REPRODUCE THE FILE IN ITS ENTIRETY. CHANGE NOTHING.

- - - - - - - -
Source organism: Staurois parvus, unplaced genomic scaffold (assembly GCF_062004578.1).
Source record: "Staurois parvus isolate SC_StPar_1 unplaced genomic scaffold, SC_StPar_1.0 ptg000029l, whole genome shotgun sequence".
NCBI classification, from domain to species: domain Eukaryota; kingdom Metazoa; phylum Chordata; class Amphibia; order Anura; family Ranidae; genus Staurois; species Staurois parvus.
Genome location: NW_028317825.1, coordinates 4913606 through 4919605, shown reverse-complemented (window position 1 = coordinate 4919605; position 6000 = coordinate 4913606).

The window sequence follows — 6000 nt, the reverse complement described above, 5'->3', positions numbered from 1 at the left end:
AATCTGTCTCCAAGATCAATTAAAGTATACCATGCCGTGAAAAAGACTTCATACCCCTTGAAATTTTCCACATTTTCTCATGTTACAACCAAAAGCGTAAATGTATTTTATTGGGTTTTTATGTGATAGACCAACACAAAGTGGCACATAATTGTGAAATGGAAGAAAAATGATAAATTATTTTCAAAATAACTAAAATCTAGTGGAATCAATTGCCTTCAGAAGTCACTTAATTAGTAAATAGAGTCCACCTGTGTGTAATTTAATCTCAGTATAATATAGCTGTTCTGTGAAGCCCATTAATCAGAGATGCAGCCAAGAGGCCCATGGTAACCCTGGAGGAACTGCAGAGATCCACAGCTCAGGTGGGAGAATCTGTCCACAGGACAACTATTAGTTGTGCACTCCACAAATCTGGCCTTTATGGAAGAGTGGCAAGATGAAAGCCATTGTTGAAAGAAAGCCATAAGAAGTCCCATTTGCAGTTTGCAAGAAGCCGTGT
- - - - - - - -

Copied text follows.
Source organism: Staurois parvus, unplaced genomic scaffold (assembly GCF_062004578.1).
Source record: "Staurois parvus isolate SC_StPar_1 unplaced genomic scaffold, SC_StPar_1.0 ptg000029l, whole genome shotgun sequence".
NCBI classification, from domain to species: domain Eukaryota; kingdom Metazoa; phylum Chordata; class Amphibia; order Anura; family Ranidae; genus Staurois; species Staurois parvus.
Genome location: NW_028317825.1, coordinates 4913606 through 4919605, shown reverse-complemented (window position 1 = coordinate 4919605; position 6000 = coordinate 4913606).

The window sequence follows — 6000 nt, the reverse complement described above, 5'->3', positions numbered from 1 at the left end:
AATCTGTCTCCAAGATCAATTAAAGTATACCATGCCGTGAAAAAGACTTCATACCCCTTGAAATTTTCCACATTTTCTCATGTTACAACCAAAAGCGTAAATGTATTTTATTGGGTTTTTATGTGATAGACCAACACAAAGTGGCACATAATTGTGAAATGGAAGAAAAATGATAAATTATTTTCAAAATAACTAAAATCTAGTGGAATCAATTGCCTTCAGAAGTCACTTAATTAGTAAATAGAGTCCACCTGTGTGTAATTTAATCTCAGTATAATATAGCTGTTCTGTGAAGCCCATTAATCAGAGATGCAGCCAAGAGGCCCATGGTAACCCTGGAGGAACTGCAGAGATCCACAGCTCAGGTGGGAGAATCTGTCCACAGGACAACTATTAGTTGTGCACTCCACAAATCTGGCCTTTATGGAAGAGTGGCAAGATGAAAGCCATTGTTGAAAGAAAGCCATAAGAAGTCCCATTTGCAGTTTGCAAGAAGCCGTGT